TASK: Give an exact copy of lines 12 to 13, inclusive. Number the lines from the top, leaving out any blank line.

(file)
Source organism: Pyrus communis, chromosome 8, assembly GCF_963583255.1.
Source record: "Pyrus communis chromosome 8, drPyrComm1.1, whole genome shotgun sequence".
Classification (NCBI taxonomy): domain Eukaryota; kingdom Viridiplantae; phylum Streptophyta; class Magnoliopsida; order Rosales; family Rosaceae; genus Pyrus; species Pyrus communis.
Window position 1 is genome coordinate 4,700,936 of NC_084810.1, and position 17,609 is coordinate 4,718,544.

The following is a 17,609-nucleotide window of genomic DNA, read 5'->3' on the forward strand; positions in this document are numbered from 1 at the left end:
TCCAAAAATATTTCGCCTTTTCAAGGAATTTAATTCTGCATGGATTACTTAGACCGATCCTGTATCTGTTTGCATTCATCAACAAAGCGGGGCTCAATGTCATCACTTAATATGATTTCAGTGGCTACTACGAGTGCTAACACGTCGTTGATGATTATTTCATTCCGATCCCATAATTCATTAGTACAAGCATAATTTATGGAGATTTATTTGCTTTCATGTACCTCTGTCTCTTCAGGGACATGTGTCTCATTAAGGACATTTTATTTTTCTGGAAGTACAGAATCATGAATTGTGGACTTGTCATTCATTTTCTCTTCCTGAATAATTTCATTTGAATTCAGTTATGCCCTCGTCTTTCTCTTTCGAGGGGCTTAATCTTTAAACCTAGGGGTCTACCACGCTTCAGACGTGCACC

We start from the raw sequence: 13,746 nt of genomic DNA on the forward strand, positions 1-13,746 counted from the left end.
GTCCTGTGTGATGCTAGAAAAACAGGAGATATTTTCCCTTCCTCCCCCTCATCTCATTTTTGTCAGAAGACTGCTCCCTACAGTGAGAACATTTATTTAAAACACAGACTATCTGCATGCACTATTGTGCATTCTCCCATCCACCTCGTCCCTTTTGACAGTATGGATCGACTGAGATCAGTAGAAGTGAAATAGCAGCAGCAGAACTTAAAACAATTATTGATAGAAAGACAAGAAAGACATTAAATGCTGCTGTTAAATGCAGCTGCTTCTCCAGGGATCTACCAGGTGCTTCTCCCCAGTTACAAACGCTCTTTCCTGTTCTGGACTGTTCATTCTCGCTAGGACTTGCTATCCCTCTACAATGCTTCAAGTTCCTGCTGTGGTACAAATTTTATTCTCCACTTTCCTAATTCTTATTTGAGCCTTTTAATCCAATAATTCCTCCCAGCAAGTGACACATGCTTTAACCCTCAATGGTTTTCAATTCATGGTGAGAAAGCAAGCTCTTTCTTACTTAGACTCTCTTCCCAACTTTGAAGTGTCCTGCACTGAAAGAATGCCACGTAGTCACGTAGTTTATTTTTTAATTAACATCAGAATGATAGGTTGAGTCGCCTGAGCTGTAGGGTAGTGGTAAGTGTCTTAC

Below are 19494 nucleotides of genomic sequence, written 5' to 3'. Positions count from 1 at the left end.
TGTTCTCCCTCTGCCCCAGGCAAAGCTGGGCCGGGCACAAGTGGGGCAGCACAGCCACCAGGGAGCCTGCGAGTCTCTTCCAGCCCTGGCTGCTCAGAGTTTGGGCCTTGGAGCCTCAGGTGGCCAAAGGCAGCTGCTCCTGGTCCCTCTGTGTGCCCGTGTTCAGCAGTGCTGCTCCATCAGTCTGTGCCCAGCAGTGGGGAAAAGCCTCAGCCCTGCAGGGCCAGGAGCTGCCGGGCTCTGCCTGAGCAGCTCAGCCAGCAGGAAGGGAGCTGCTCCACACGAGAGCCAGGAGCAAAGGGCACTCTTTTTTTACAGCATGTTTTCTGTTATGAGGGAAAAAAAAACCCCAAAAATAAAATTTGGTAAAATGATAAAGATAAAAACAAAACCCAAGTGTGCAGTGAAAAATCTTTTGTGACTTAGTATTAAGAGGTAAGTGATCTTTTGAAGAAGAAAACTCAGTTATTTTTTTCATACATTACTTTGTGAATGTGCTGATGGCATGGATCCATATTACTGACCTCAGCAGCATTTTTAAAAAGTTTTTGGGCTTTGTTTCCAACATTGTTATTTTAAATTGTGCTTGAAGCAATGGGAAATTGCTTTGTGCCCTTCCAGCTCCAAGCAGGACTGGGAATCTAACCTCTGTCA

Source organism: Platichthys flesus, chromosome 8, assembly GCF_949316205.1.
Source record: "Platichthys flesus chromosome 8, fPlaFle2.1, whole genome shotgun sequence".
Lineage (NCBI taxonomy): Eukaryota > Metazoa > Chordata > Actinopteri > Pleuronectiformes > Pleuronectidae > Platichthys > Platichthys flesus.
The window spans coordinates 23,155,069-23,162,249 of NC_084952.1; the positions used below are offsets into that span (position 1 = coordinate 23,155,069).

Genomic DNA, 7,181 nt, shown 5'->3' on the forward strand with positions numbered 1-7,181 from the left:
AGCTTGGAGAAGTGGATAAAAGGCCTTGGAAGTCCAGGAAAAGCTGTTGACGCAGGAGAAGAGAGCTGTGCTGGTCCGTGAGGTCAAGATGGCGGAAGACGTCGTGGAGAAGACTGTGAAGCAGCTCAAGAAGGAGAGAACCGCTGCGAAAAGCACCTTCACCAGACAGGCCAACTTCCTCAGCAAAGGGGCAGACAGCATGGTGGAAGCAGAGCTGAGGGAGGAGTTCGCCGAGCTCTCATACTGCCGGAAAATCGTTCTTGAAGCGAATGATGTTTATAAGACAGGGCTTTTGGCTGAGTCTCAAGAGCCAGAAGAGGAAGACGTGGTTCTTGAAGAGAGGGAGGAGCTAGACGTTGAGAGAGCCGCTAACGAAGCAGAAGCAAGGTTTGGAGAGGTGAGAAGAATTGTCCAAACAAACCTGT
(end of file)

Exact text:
Source record: "Platichthys flesus chromosome 8, fPlaFle2.1, whole genome shotgun sequence".
Lineage (NCBI taxonomy): Eukaryota > Metazoa > Chordata > Actinopteri > Pleuronectiformes > Pleuronectidae > Platichthys > Platichthys flesus.